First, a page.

Green Bin program's 'yuck factor' still bedevils city hall

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Jon Willing, Ottawa Citizen

The city is trapped in a green bin of confusion, not knowing how to get more people to scrape the guck from their plates into a bucket instead of a trash can.

After being shamed by Waste Watch Ottawa into addressing a ho-hum diversion rate, council’s environment committee on Tuesday held a question-and-answer session with staff about recycling and green bins.

The city is still having trouble helping people conquer their fear of the “yuck factor” in separating gooey organics from dry garbage, according to Kevin Wylie, the general manager of public works and environmental services.

Allowing people to use plastic bags, instead of only paper products, has been billed as one possible solution to increase the usage rate, but the city is still duking it out with Orgaworld over the 20-year green bin contract signed in 2008.

The legal tussle between the city and Orgaworld is over leaf and yard waste, but it’s getting in the way of other potential initiatives, such as using plastic bags.

“It boggles the mind that with an arbitrator ruling that essentially said the city was in the right that we’d be still here years later,” said Coun. David Chernushenko, chair of the environment committee.

“I’ll be blunt. It sucks.”

In 2014, the city’s auditor general exposed the poor planning leading up to the green bin contract. Taxpayers have been shelling out more money than necessary to process residential organics.

About 51 per cent of residents are using green bins for organic waste.

Chernushenko accepts that more people might find it easier to use the green bin if plastic bags were allowed, but he doesn’t believe it’s the only answer to improving usage rates.

There are several other roadblocks acknowledged by the city, among them, a lack of storage space at home to keep a green bin and the difficulty for people in apartment and condo buildings to separate organics.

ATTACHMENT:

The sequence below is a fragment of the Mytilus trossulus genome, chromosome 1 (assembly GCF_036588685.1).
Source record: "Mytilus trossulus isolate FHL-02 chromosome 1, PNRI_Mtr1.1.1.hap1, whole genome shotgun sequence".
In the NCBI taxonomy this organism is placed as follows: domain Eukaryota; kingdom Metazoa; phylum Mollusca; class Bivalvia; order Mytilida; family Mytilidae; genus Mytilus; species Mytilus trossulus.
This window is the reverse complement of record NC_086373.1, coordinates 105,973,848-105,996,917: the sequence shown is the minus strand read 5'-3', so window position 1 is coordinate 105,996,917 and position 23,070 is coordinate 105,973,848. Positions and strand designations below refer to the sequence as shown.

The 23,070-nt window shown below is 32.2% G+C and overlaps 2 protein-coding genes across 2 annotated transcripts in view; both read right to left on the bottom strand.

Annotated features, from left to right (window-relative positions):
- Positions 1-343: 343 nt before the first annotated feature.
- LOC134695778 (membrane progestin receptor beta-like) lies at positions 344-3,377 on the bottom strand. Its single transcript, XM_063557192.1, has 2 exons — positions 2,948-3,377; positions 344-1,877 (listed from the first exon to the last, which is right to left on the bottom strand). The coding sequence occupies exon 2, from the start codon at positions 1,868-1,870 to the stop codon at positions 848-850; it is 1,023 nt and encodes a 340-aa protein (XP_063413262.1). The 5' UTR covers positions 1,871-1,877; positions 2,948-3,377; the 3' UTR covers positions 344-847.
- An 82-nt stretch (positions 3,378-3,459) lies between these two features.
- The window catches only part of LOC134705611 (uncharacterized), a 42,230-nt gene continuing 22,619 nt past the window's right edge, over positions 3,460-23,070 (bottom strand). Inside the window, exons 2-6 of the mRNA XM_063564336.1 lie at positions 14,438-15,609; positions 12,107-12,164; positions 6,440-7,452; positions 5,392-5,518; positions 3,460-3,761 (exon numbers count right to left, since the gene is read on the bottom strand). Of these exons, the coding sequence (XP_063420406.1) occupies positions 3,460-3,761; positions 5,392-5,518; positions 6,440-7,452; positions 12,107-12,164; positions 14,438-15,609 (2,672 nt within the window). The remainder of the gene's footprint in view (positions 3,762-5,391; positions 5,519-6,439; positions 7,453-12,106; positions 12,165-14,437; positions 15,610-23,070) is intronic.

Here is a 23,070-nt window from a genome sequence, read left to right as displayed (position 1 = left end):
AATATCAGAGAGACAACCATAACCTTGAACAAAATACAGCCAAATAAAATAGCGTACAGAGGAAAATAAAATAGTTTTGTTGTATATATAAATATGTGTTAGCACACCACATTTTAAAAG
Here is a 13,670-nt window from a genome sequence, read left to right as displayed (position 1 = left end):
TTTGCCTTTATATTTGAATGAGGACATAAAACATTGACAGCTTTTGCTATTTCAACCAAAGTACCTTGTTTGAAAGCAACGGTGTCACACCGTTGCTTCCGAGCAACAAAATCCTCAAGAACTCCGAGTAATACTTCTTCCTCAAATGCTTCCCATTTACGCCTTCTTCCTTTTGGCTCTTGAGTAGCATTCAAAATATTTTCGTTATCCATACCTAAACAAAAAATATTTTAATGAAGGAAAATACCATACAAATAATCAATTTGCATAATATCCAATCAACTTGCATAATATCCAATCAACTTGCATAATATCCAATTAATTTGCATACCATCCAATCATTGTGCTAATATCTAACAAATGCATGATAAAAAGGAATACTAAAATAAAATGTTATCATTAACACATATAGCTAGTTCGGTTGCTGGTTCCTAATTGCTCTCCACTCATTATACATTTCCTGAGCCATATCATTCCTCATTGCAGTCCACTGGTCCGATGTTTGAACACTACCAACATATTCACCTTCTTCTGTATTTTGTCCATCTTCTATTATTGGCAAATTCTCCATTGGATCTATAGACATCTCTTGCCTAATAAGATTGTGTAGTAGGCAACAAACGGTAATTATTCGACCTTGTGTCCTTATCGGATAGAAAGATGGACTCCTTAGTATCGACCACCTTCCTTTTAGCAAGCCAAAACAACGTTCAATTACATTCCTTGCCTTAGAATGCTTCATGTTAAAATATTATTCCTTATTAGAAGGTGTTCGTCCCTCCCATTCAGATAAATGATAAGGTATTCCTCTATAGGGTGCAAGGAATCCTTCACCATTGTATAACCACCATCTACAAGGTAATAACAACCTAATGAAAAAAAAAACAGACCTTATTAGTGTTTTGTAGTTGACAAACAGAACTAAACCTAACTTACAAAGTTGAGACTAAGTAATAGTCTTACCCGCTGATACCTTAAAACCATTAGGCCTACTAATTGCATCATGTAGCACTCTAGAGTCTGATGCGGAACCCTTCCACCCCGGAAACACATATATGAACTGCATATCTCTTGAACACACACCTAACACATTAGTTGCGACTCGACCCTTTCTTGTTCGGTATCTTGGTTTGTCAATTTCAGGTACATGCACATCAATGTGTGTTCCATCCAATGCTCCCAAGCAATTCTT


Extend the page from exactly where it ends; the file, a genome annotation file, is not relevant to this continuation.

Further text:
The city has waited to see what changes the province would make to waste legislation before tweaking municipal programs. The Waste-Free Ontario Act, designed to put pressure on producers to consider disposal impacts, was passed by the legislature last year.

City staff plan to table a local strategy with the environment committee next March, after the province releases plans on the blue box program and organics.

Duncan Bury, who made a presentation to the committee on behalf of Waste Watch Ottawa, said the city should spend more on promoting its recycling programs, focus attention on high-density properties and consider mandating clear plastic bags to expose the stuff people aren’t placing in recycling bins.

“If people are worried about the yuck factor, we have to look at that,” Bury said.

The city diverted 44 per cent of its residential waste to recycling programs by the end of 2016.

Coun. Riley Brockington wanted staff to admit that they’re not doing enough to get more people to recycle, but Chernushenko was a little more gentle in his criticism.

“I know they’re trying hard. I guess that’s a tricky question. Are they doing enough? Clearly not, or not enough of the right things,” Chernusehnko said after the meeting.

The city has spent $350,000 this year on educating people about recycling programs.

Chernushenko said he would like more resources for education and promotion but the city needs to come up with better ways to communicate the importance of recycling and using green bins.

“For all the goodwill, we need to understand better what is preventing some people from participating, focus-test that with people and find out a better way to get the messaging,” Chernushenko said.

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